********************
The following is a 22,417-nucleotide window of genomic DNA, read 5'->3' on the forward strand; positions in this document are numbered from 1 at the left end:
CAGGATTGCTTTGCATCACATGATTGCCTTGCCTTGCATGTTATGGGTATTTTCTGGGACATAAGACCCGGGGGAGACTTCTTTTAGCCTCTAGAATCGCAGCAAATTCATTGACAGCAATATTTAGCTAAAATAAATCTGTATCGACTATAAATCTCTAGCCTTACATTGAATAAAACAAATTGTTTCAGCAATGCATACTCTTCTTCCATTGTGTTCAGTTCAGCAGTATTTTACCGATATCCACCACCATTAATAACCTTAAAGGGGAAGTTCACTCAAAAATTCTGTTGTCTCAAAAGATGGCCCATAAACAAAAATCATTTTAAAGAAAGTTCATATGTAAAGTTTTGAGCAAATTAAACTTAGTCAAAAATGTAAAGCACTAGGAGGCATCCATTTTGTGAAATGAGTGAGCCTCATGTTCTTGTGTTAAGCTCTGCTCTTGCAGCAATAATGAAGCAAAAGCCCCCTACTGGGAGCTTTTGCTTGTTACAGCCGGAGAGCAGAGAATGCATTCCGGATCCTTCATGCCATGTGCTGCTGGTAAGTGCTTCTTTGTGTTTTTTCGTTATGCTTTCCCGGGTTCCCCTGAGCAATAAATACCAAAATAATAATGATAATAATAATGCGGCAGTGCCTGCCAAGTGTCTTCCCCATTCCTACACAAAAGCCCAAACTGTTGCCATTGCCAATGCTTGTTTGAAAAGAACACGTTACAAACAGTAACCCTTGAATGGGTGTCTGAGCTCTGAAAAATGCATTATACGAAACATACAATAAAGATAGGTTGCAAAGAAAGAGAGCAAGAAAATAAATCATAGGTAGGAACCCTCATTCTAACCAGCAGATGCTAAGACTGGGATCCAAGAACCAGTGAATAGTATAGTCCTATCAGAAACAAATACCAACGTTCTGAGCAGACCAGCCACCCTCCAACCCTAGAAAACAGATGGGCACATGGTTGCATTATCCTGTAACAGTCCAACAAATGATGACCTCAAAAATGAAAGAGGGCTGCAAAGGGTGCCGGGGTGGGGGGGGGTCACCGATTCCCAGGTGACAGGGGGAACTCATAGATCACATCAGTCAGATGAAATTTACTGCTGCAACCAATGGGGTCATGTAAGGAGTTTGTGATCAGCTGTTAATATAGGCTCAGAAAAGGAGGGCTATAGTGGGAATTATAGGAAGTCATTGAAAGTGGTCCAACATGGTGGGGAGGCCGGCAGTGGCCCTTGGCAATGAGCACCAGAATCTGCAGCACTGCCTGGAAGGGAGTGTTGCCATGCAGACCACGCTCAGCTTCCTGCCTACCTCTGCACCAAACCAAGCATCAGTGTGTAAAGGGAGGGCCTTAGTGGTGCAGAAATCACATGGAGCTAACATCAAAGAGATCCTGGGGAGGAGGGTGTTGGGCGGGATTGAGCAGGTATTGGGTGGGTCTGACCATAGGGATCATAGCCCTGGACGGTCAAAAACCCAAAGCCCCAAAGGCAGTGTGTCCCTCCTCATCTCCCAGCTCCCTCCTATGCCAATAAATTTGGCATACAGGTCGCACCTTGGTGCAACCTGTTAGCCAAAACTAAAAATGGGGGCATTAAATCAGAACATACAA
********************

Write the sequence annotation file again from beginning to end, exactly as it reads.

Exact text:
The following is a 22,417-nucleotide window of genomic DNA, read 5'->3' on the forward strand; positions in this document are numbered from 1 at the left end:
CAGGATTGCTTTGCATCACATGATTGCCTTGCCTTGCATGTTATGGGTATTTTCTGGGACATAAGACCCGGGGGAGACTTCTTTTAGCCTCTAGAATCGCAGCAAATTCATTGACAGCAATATTTAGCTAAAATAAATCTGTATCGACTATAAATCTCTAGCCTTACATTGAATAAAACAAATTGTTTCAGCAATGCATACTCTTCTTCCATTGTGTTCAGTTCAGCAGTATTTTACCGATATCCACCACCATTAATAACCTTAAAGGGGAAGTTCACTCAAAAATTCTGTTGTCTCAAAAGATGGCCCATAAACAAAAATCATTTTAAAGAAAGTTCATATGTAAAGTTTTGAGCAAATTAAACTTAGTCAAAAATGTAAAGCACTAGGAGGCATCCATTTTGTGAAATGAGTGAGCCTCATGTTCTTGTGTTAAGCTCTGCTCTTGCAGCAATAATGAAGCAAAAGCCCCCTACTGGGAGCTTTTGCTTGTTACAGCCGGAGAGCAGAGAATGCATTCCGGATCCTTCATGCCATGTGCTGCTGGTAAGTGCTTCTTTGTGTTTTTTCGTTATGCTTTCCCGGGTTCCCCTGAGCAATAAATACCAAAATAATAATGATAATAATAATGCGGCAGTGCCTGCCAAGTGTCTTCCCCATTCCTACACAAAAGCCCAAACTGTTGCCATTGCCAATGCTTGTTTGAAAAGAACACGTTACAAACAGTAACCCTTGAATGGGTGTCTGAGCTCTGAAAAATGCATTATACGAAACATACAATAAAGATAGGTTGCAAAGAAAGAGAGCAAGAAAATAAATCATAGGTAGGAACCCTCATTCTAACCAGCAGATGCTAAGACTGGGATCCAAGAACCAGTGAATAGTATAGTCCTATCAGAAACAAATACCAACGTTCTGAGCAGACCAGCCACCCTCCAACCCTAGAAAACAGATGGGCACATGGTTGCATTATCCTGTAACAGTCCAACAAATGATGACCTCAAAAATGAAAGAGGGCTGCAAAGGGTGCCGGGGTGGGGGGGGGTCACCGATTCCCAGGTGACAGGGGGAACTCATAGATCACATCAGTCAGATGAAATTTACTGCTGCAACCAATGGGGTCATGTAAGGAGTTTGTGATCAGCTGTTAATATAGGCTCAGAAAAGGAGGGCTATAGTGGGAATTATAGGAAGTCATTGAAAGTGGTCCAACATGGTGGGGAGGCCGGCAGTGGCCCTTGGCAATGAGCACCAGAATCTGCAGCACTGCCTGGAAGGGAGTGTTGCCATGCAGACCACGCTCAGCTTCCTGCCTACCTCTGCACCAAACCAAGCATCAGTGTGTAAAGGGAGGGCCTTAGTGGTGCAGAAATCACATGGAGCTAACATCAAAGAGATCCTGGGGAGGAGGGTGTTGGGCGGGATTGAGCAGGTATTGGGTGGGTCTGACCATAGGGATCATAGCCCTGGACGGTCAAAAACCCAAAGCCCCAAAGGCAGTGTGTCCCTCCTCATCTCCCAGCTCCCTCCTATGCCAATAAATTTGGCATACAGGTCGCACCTTGGTGCAACCTGTTAGCCAAAACTAAAAATGGGGGCATTAAATCAGAACATACAA